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KIS 7.0.0.125

WinXP Pro SP2

Firefox 2.0.0.7

 

I have KIS set to check all encrypted connections. I'd prefer to keep it that way. But whenever Firefox checks for extension updates, I get a slew of errors like this in the KIS log:

 

10/17/2007 1:49:24 AM Server 63.245.209.31 returned invalid certificate. Certificate Name *.mozilla.org.

What's more, each extension that checks for its updates on mozilla.org shows an error, because the connection doesn't work. In other words, I can't check for extension updates as long as I have KIS set to scan encrypted connections.

 

If I disable web scanning for encrypted connections, these extension update checks work fine. So there isn't something terminally wrong with the mozilla.org server. And I find it hard to believe that their certificate would be screwed up somehow.

 

Whate can I do?

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What can I do?

I don't use KIS, but there must be a way to put *.mozilla.org into a white list so it will no longer be checked. When you get the warning, is there an option to exclude the said link from checks? I hope someone can give an answer to that really soon...

 

Paul

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As far as I know, there is no way to exclude web sites from web scanning. The Web Anti-Virus feature is common with KAV so if there was such a way, you'd know, I think.

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I must be drunk...no, just very, very, very tired... Of course there is a way to exclude domains from the Web AV... I even have several domains there already! But I added *.mozilla.org, and the problem remains.

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As far as I know, there is no way to exclude web sites from web scanning. The Web Anti-Virus feature is common with KAV so if there was such a way, you'd know, I think.

I only check security products for holes, but don't use any myself. I can't remember all the details in all security applications I've ever tested... ;) Somebody will be with you soon, I hope...

 

Paul

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I must be drunk...no, just very, very, very tired... Of course there is a way to exclude domains from the Web AV... I even have several domains there already! But I added *.mozilla.org, and the problem remains.

Could you tell me what extensions you use in Firefox? I'll try to find the right domains to exclude. There are probably some redirections involved...

 

Paul

Edited by p2u

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I use a ton of them. Some of the ones the problem happens with are:

 

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I'm a bit pessimistic actually; I'm not sure you can really get rid of this. Here's a page from the mozilla database:

http://www.mozilla.org/projects/security/p...ssl/sslerr.html

This kind of mistakes seems to happen regularly. You are lucky that none of those extensions you mentioned is security-related. Think really carefully about whether you want to keep them or not...

 

Paul

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Give me a break, the extensions just check the secure mozilla.org site for updates. Actually, it's Firefox that does the checking.

 

I can't see how it's Firefox at fault. Firefox works fine without KIS in the way. It seems that KIS screws up the certificate substitution and dumps the connection. Or is Firefox being charitable and allowing a bogus certificate? I doubt it.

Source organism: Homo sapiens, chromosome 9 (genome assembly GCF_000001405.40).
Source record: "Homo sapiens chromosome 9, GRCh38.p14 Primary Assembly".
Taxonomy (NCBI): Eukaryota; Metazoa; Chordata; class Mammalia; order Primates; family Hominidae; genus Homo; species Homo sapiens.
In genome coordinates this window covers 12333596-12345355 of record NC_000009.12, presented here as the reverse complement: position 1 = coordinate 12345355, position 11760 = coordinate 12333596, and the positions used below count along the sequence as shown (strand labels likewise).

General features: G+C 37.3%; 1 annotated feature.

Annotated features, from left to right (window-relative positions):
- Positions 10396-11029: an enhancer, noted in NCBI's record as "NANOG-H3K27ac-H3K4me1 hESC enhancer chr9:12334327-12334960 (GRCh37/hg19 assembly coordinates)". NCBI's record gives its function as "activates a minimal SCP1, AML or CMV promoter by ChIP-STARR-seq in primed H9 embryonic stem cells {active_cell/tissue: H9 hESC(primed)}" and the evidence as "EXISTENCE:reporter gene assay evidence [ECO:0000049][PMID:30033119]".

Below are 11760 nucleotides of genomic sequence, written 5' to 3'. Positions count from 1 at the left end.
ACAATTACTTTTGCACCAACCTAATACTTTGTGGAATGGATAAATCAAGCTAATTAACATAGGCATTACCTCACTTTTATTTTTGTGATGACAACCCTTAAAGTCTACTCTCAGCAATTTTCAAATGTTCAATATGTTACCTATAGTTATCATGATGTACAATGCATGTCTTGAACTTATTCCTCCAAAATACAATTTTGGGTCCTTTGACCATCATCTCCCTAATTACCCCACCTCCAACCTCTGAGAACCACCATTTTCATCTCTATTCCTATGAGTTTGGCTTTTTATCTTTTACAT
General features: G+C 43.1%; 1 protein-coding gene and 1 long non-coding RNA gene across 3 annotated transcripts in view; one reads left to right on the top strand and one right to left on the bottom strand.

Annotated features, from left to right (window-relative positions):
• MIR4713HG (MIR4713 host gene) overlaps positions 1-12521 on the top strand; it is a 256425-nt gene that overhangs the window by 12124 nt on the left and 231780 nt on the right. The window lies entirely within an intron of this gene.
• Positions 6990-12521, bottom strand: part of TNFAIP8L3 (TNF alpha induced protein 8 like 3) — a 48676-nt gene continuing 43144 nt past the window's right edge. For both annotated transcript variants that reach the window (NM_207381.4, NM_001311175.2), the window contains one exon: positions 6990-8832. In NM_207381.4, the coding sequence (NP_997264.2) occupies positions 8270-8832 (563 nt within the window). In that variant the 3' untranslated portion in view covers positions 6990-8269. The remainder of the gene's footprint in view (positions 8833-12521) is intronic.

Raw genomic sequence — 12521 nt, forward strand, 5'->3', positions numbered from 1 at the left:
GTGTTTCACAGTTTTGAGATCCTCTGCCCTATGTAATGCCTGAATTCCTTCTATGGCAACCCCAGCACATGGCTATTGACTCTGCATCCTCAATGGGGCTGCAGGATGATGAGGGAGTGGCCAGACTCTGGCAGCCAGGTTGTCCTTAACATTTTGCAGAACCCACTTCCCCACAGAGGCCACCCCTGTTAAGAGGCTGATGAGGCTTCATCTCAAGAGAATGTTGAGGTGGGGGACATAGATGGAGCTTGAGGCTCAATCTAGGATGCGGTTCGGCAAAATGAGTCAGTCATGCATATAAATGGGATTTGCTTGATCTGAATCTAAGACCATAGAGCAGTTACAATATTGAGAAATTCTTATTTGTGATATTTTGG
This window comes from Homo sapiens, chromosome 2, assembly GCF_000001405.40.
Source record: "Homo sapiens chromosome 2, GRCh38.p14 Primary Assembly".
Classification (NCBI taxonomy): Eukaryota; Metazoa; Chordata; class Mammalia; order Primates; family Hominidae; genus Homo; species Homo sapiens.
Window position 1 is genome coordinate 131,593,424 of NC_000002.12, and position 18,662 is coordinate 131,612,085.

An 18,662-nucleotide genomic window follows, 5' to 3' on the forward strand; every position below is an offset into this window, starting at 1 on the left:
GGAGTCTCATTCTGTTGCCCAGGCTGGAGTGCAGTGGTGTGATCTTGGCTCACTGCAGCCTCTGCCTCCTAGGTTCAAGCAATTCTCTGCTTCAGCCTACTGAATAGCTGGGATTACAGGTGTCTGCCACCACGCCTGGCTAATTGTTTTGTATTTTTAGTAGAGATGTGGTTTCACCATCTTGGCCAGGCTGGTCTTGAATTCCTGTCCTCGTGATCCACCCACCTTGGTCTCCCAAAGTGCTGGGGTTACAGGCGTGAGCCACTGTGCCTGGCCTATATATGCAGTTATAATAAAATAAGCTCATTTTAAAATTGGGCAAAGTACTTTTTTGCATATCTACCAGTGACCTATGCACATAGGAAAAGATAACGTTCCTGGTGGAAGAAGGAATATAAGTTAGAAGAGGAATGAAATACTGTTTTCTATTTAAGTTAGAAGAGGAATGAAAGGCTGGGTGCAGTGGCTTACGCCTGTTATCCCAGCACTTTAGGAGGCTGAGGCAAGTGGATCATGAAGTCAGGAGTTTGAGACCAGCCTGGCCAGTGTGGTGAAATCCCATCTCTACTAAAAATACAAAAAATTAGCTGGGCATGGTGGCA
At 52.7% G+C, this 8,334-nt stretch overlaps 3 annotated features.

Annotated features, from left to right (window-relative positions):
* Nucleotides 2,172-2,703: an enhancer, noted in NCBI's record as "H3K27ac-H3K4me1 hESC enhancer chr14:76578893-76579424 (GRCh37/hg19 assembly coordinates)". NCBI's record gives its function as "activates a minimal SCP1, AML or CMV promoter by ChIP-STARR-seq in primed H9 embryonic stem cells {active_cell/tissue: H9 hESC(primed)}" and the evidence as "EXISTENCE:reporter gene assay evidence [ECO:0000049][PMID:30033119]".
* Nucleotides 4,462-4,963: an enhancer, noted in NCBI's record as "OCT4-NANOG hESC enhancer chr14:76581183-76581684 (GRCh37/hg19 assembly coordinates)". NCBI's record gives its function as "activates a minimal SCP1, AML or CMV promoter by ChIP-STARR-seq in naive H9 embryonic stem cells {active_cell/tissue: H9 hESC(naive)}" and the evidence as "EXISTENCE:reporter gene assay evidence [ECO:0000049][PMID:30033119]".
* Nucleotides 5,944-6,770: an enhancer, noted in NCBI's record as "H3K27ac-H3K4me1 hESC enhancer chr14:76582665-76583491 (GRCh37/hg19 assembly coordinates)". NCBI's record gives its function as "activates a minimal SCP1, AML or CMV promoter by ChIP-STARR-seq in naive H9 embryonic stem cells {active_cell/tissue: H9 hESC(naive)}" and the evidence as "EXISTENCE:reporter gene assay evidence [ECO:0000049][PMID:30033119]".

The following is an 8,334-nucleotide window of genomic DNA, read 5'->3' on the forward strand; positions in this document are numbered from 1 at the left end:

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Give me a break, the extensions just check the secure mozilla.org site for updates. Actually, it's Firefox that does the checking.

 

I can't see how it's Firefox at fault. Firefox works fine without KIS in the way. It seems that KIS screws up the certificate substitution and dumps the connection. Or is Firefox being charitable and allowing a bogus certificate? I doubt it.

I'm a Firefox user myself, but I know what I'm talking about when we talk about its extensions; the fewer the better. I have limited my choice to NoScript and Adblock Plus...

P.S.: I don't use KIS or any other Kaspersky products, so there's no reason for me to defend them...

 

Paul

Edited by p2u

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Well I hate NoScript (siding with Wladimir Palant in that regard) and I'm not going to get into a debate about the worthiness of extensions in general or any in particular. I like what I have and I'm keeping them. Obviously, KIS is contributing to some problem here, and I hope to find a solution or at least a workaround. "Uninstall the extensions" is not a good workaround for me.

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Well I hate NoScript (siding with Wladimir Palant in that regard) and I'm not going to get into a debate about the worthiness of extensions in general or any in particular. I like what I have and I'm keeping them. Obviously, KIS is contributing to some problem here, and I hope to find a solution or at least a workaround. "Uninstall the extensions" is not a good workaround for me.

I did not mean to offend you, I hope you understand that; I speak from the security point of view only. For now, I see only the following workaround: setting extension updates to 'Manual' and temporarily disabling the KIS feature whenever you do a manual check...

 

Paul

Edited by p2u

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No problem, sorry I'm touchy by nature and apparently even more nuts when extremely tired. Thanks for the advice.

 

Since I usually don't use MSIE, I didn't discover this other problem until now: Some sites just won't work with MSIE if KIS is set to scan encrypted connections. Firefox prompts for you to accept the unrecognized cert either temporarily or permanently (or deny it altogether). But MSIE behaves unpredictably--sometimes it lets you go to a page despite the "invalid" cert, other times it just fails.

 

What a pain in the ass. Is scanning 443 really worth all this hassle anyway?

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Is scanning 443 really worth all this hassle anyway?

Actually - I don't think so...

 

Paul

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Yeah, I now agree quite a bit. I just found out that this problem prevents Firefox from looking for updates to itself, and not just extensions. The error I get when I have the Check all encrypted connections option enabled is: